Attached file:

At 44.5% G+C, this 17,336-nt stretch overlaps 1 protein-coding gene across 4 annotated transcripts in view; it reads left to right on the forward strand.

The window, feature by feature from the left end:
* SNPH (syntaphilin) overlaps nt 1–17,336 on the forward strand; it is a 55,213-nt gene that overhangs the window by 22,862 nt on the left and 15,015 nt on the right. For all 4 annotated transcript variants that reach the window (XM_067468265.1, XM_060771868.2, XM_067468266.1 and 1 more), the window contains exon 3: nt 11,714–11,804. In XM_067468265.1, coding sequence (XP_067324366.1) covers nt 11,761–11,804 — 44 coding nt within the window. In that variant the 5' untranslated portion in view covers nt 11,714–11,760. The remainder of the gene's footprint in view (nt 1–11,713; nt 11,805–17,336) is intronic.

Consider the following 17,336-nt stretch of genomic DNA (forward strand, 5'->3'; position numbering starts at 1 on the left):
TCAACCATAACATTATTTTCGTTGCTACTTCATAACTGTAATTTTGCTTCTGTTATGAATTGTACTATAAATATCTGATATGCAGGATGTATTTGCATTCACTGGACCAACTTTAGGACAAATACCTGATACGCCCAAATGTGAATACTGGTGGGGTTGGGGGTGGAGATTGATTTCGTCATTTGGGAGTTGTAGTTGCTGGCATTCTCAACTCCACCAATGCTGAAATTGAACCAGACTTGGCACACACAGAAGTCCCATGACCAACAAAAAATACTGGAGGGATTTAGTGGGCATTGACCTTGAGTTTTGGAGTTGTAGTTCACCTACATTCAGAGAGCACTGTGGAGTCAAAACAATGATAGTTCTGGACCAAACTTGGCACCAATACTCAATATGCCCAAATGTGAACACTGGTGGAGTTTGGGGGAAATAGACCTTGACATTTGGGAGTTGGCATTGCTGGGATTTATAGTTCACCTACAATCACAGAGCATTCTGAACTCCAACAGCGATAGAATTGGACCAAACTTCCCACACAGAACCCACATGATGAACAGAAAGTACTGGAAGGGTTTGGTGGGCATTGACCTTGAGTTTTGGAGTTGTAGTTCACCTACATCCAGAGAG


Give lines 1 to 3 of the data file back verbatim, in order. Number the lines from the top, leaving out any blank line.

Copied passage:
At 44.5% G+C, this 17,336-nt stretch overlaps 1 protein-coding gene across 4 annotated transcripts in view; it reads left to right on the forward strand.

The window, feature by feature from the left end:
* SNPH (syntaphilin) overlaps nt 1–17,336 on the forward strand; it is a 55,213-nt gene that overhangs the window by 22,862 nt on the left and 15,015 nt on the right. For all 4 annotated transcript variants that reach the window (XM_067468265.1, XM_060771868.2, XM_067468266.1 and 1 more), the window contains exon 3: nt 11,714–11,804. In XM_067468265.1, coding sequence (XP_067324366.1) covers nt 11,761–11,804 — 44 coding nt within the window. In that variant the 5' untranslated portion in view covers nt 11,714–11,760. The remainder of the gene's footprint in view (nt 1–11,713; nt 11,805–17,336) is intronic.